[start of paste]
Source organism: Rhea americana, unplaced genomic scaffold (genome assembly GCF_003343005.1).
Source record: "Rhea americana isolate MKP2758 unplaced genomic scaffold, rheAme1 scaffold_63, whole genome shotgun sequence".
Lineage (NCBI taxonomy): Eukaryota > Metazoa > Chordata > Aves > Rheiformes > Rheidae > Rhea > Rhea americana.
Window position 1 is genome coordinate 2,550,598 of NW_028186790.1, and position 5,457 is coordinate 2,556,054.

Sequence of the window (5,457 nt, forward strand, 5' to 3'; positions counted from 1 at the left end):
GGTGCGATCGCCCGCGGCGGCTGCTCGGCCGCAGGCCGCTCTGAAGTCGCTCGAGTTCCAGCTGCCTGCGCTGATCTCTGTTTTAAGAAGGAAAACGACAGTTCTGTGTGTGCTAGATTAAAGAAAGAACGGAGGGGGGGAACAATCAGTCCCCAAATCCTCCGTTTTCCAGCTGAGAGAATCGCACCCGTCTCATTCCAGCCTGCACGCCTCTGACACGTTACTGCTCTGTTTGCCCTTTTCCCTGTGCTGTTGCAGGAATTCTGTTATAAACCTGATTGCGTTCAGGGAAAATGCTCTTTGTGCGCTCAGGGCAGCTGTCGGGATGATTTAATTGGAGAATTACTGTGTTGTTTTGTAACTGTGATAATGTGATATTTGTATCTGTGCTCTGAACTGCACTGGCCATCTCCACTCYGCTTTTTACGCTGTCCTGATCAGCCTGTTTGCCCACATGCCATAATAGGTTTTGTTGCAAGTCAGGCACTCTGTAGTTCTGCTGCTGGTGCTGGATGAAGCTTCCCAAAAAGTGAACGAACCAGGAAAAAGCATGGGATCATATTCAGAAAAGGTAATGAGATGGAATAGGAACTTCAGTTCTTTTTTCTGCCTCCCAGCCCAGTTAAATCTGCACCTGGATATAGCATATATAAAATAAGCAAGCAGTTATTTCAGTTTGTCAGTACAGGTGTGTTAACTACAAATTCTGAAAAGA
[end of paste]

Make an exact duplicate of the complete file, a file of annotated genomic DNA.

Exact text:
Source organism: Rhea americana, unplaced genomic scaffold (genome assembly GCF_003343005.1).
Source record: "Rhea americana isolate MKP2758 unplaced genomic scaffold, rheAme1 scaffold_63, whole genome shotgun sequence".
Lineage (NCBI taxonomy): Eukaryota > Metazoa > Chordata > Aves > Rheiformes > Rheidae > Rhea > Rhea americana.
Window position 1 is genome coordinate 2,550,598 of NW_028186790.1, and position 5,457 is coordinate 2,556,054.

Sequence of the window (5,457 nt, forward strand, 5' to 3'; positions counted from 1 at the left end):
GGTGCGATCGCCCGCGGCGGCTGCTCGGCCGCAGGCCGCTCTGAAGTCGCTCGAGTTCCAGCTGCCTGCGCTGATCTCTGTTTTAAGAAGGAAAACGACAGTTCTGTGTGTGCTAGATTAAAGAAAGAACGGAGGGGGGGAACAATCAGTCCCCAAATCCTCCGTTTTCCAGCTGAGAGAATCGCACCCGTCTCATTCCAGCCTGCACGCCTCTGACACGTTACTGCTCTGTTTGCCCTTTTCCCTGTGCTGTTGCAGGAATTCTGTTATAAACCTGATTGCGTTCAGGGAAAATGCTCTTTGTGCGCTCAGGGCAGCTGTCGGGATGATTTAATTGGAGAATTACTGTGTTGTTTTGTAACTGTGATAATGTGATATTTGTATCTGTGCTCTGAACTGCACTGGCCATCTCCACTCYGCTTTTTACGCTGTCCTGATCAGCCTGTTTGCCCACATGCCATAATAGGTTTTGTTGCAAGTCAGGCACTCTGTAGTTCTGCTGCTGGTGCTGGATGAAGCTTCCCAAAAAGTGAACGAACCAGGAAAAAGCATGGGATCATATTCAGAAAAGGTAATGAGATGGAATAGGAACTTCAGTTCTTTTTTCTGCCTCCCAGCCCAGTTAAATCTGCACCTGGATATAGCATATATAAAATAAGCAAGCAGTTATTTCAGTTTGTCAGTACAGGTGTGTTAACTACAAATTCTGAAAAGA